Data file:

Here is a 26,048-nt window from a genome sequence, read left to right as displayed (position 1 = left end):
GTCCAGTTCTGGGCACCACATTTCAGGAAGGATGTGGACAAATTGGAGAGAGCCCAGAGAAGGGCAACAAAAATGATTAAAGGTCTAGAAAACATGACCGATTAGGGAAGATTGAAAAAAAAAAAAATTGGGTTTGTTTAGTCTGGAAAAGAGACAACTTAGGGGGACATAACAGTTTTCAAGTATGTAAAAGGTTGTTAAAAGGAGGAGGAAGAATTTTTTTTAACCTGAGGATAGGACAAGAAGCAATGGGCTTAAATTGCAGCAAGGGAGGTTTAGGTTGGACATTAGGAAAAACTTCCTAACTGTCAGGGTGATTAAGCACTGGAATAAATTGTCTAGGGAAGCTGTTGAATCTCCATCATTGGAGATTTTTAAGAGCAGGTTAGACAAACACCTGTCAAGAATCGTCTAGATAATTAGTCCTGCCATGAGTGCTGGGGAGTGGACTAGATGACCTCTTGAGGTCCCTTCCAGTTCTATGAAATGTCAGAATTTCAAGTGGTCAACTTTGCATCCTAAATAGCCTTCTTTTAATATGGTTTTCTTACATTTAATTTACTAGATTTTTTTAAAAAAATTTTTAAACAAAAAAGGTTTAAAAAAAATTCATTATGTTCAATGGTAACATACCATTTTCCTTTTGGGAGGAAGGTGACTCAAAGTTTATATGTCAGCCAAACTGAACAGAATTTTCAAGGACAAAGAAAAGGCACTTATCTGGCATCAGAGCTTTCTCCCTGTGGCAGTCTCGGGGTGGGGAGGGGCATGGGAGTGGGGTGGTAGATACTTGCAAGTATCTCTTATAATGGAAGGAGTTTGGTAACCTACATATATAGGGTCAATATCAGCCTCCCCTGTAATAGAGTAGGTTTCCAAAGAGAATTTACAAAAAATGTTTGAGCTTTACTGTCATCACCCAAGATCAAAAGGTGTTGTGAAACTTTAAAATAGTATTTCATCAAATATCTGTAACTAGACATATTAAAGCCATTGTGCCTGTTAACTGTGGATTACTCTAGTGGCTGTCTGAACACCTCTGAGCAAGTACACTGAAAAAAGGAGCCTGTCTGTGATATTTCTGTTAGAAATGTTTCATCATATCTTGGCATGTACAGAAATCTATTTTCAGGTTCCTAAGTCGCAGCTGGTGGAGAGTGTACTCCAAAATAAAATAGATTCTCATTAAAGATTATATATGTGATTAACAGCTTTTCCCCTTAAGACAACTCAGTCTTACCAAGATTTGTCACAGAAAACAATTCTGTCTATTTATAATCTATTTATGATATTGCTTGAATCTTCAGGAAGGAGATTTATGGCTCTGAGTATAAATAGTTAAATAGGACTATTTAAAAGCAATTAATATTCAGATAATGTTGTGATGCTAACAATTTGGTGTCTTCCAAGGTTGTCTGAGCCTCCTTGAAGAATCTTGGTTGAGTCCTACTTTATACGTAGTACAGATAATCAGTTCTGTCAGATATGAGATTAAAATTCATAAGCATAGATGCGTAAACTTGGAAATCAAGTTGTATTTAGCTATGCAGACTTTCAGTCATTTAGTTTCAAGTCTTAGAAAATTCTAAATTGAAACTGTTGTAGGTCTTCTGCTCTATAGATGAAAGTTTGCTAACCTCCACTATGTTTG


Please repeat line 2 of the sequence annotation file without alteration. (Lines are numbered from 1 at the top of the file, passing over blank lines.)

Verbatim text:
GTCCAGTTCTGGGCACCACATTTCAGGAAGGATGTGGACAAATTGGAGAGAGCCCAGAGAAGGGCAACAAAAATGATTAAAGGTCTAGAAAACATGACCGATTAGGGAAGATTGAAAAAAAAAAAAATTGGGTTTGTTTAGTCTGGAAAAGAGACAACTTAGGGGGACATAACAGTTTTCAAGTATGTAAAAGGTTGTTAAAAGGAGGAGGAAGAATTTTTTTTAACCTGAGGATAGGACAAGAAGCAATGGGCTTAAATTGCAGCAAGGGAGGTTTAGGTTGGACATTAGGAAAAACTTCCTAACTGTCAGGGTGATTAAGCACTGGAATAAATTGTCTAGGGAAGCTGTTGAATCTCCATCATTGGAGATTTTTAAGAGCAGGTTAGACAAACACCTGTCAAGAATCGTCTAGATAATTAGTCCTGCCATGAGTGCTGGGGAGTGGACTAGATGACCTCTTGAGGTCCCTTCCAGTTCTATGAAATGTCAGAATTTCAAGTGGTCAACTTTGCATCCTAAATAGCCTTCTTTTAATATGGTTTTCTTACATTTAATTTACTAGATTTTTTTAAAAAAATTTTTAAACAAAAAAGGTTTAAAAAAAATTCATTATGTTCAATGGTAACATACCATTTTCCTTTTGGGAGGAAGGTGACTCAAAGTTTATATGTCAGCCAAACTGAACAGAATTTTCAAGGACAAAGAAAAGGCACTTATCTGGCATCAGAGCTTTCTCCCTGTGGCAGTCTCGGGGTGGGGAGGGGCATGGGAGTGGGGTGGTAGATACTTGCAAGTATCTCTTATAATGGAAGGAGTTTGGTAACCTACATATATAGGGTCAATATCAGCCTCCCCTGTAATAGAGTAGGTTTCCAAAGAGAATTTACAAAAAATGTTTGAGCTTTACTGTCATCACCCAAGATCAAAAGGTGTTGTGAAACTTTAAAATAGTATTTCATCAAATATCTGTAACTAGACATATTAAAGCCATTGTGCCTGTTAACTGTGGATTACTCTAGTGGCTGTCTGAACACCTCTGAGCAAGTACACTGAAAAAAGGAGCCTGTCTGTGATATTTCTGTTAGAAATGTTTCATCATATCTTGGCATGTACAGAAATCTATTTTCAGGTTCCTAAGTCGCAGCTGGTGGAGAGTGTACTCCAAAATAAAATAGATTCTCATTAAAGATTATATATGTGATTAACAGCTTTTCCCCTTAAGACAACTCAGTCTTACCAAGATTTGTCACAGAAAACAATTCTGTCTATTTATAATCTATTTATGATATTGCTTGAATCTTCAGGAAGGAGATTTATGGCTCTGAGTATAAATAGTTAAATAGGACTATTTAAAAGCAATTAATATTCAGATAATGTTGTGATGCTAACAATTTGGTGTCTTCCAAGGTTGTCTGAGCCTCCTTGAAGAATCTTGGTTGAGTCCTACTTTATACGTAGTACAGATAATCAGTTCTGTCAGATATGAGATTAAAATTCATAAGCATAGATGCGTAAACTTGGAAATCAAGTTGTATTTAGCTATGCAGACTTTCAGTCATTTAGTTTCAAGTCTTAGAAAATTCTAAATTGAAACTGTTGTAGGTCTTCTGCTCTATAGATGAAAGTTTGCTAACCTCCACTATGTTTG